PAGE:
Nintendo Switch Might Not Have Enough Power To Support Current-Gen Ports
A former Ubisoft employee has revealed that Nintendo's forthcoming hybrid console, the Switch, may not have enough processing power to handle current-generation game ports, which comes as a dent in the console's potential to welcome third-party developers seamlessly.
The Nintendo Switch
In 2016, quite an exciting array of gaming consoles were offspringed, but the Nintendo Switch is arguably the most raved about despite having polarized audiences from different sides. When revealed late October, many opined that it could penetrate the gaming market twofold: accruing both Nintendo's first-party audience, and trawling other gamers — those who often turn to either the Xbox One or the PlayStation 4 for third-party titles — to its shore.
Others were skeptical — skeptical still — about the power the console is housing, and the skepticism became further injured by a recent EuroGamer report, which revealed the console's processing and graphical power.
No Direct Current-Gen Ports
Now, newer information has surfaced online, furthering pessimism about the console in the power department. By virtue of Sebastian Aaltonen, an erstwhile senior rendering lead from Ubisoft, "Straightforward code port is not possible" on the Switch, which means developers who wish to take their games onto the platform would have to undergo strenuous streamlining, programming, and arduous legwork associated with porting titles.
Porting games from one platform to another, even if the platforms in questions are powerful enough, still involves very complicated processes, but if Aaltonen's words prove accurate enough to go by, the same process will be much harder on the Switch.
"Around 50 percent of modern game engine frame time goes to running compute shaders: lighting, post processing, AA, AO, reflections, etc. Maxwell's tiled rasterizer has zero impact on compute shaders. 25.6 [GBps] is pretty low as everybody knows that 68 [GBps] of Xbox One isn't that great either," Aaltonen wrote.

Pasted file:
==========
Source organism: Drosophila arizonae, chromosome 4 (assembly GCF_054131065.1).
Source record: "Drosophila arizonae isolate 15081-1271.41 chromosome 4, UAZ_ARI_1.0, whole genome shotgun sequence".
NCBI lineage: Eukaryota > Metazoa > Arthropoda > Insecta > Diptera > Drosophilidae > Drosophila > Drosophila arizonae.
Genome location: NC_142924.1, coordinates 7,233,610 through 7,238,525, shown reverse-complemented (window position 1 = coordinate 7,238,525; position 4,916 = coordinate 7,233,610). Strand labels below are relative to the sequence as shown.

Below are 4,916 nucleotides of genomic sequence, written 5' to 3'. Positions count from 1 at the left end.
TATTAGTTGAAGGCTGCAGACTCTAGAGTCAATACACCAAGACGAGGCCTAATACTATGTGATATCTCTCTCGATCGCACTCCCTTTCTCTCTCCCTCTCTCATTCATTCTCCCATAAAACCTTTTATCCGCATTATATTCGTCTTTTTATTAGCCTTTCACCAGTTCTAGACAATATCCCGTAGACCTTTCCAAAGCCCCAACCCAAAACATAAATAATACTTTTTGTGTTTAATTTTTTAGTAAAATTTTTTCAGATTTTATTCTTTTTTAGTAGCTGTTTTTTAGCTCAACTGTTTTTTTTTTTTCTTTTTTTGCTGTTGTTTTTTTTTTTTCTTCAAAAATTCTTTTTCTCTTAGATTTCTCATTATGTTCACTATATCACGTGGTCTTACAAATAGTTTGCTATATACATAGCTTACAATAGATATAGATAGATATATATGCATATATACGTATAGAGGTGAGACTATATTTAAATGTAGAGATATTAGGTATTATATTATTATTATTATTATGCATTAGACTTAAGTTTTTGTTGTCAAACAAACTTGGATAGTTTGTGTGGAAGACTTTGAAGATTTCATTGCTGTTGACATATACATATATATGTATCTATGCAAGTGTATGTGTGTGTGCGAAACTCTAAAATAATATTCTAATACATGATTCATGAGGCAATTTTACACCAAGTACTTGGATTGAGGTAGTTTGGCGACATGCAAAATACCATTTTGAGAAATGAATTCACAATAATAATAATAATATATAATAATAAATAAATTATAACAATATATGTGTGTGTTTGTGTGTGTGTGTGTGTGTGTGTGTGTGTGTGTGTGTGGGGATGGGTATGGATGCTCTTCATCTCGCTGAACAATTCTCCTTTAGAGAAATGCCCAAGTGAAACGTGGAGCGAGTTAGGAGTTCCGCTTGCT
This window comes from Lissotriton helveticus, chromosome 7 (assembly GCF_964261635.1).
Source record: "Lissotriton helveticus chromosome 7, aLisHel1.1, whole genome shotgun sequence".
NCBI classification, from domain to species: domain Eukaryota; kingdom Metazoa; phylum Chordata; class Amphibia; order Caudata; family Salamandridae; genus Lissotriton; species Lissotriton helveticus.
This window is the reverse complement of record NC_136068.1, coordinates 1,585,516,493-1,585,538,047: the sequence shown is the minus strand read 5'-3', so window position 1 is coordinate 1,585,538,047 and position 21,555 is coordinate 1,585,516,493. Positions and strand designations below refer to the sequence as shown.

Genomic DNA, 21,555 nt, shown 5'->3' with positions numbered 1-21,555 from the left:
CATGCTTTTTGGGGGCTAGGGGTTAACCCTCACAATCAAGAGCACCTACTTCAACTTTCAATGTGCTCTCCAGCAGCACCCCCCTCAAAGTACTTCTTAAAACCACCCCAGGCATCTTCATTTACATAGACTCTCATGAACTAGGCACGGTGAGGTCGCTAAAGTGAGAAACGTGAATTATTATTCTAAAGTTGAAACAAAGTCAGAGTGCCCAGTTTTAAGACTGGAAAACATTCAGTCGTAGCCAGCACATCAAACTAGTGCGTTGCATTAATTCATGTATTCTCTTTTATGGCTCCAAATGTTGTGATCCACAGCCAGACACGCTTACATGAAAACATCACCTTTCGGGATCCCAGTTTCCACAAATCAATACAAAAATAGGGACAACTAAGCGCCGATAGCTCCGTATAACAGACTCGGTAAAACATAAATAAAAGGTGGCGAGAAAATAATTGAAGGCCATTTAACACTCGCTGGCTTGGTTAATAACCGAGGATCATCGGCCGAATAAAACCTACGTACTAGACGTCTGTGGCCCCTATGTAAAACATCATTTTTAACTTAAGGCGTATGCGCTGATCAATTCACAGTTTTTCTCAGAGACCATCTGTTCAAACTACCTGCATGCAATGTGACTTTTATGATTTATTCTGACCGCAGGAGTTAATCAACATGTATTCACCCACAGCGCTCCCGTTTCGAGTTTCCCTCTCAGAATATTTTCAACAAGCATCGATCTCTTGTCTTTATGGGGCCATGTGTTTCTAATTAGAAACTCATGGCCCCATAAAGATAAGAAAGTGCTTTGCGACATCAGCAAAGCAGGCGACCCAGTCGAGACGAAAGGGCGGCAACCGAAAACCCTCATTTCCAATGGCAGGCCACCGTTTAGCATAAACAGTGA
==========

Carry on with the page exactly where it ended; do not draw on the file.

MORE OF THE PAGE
Essentially, developers would need to drastically change the code and performance of current-generation titles to port them over to the Switch. There's certainly enough reason for some developers, if not all, to skip ports on the Switch, if the chore is in fact very complex or far more trouble than it's worth.
That said, everything talked about the Switch so far has been mere speculation, and until Nintendo itself officially breaks word come Jan. 12, during its Switch-focused event, the best thing to do now is hope that developers see the system as a lucrative platform to bring their games on. Of course, this will only be possible if Nintendo sells enough units. Once this happens, the demand could overpower any technical limitations.
Take the Nintendo DS for example, a handheld console that couldn't hold a candle to its rival at the time, the PlayStation Portable, in terms of power. But which outsold which? The same can be said for the 3DS, whose success still towers over the PlayStation Vita.
The Nintendo Switch comes out March.
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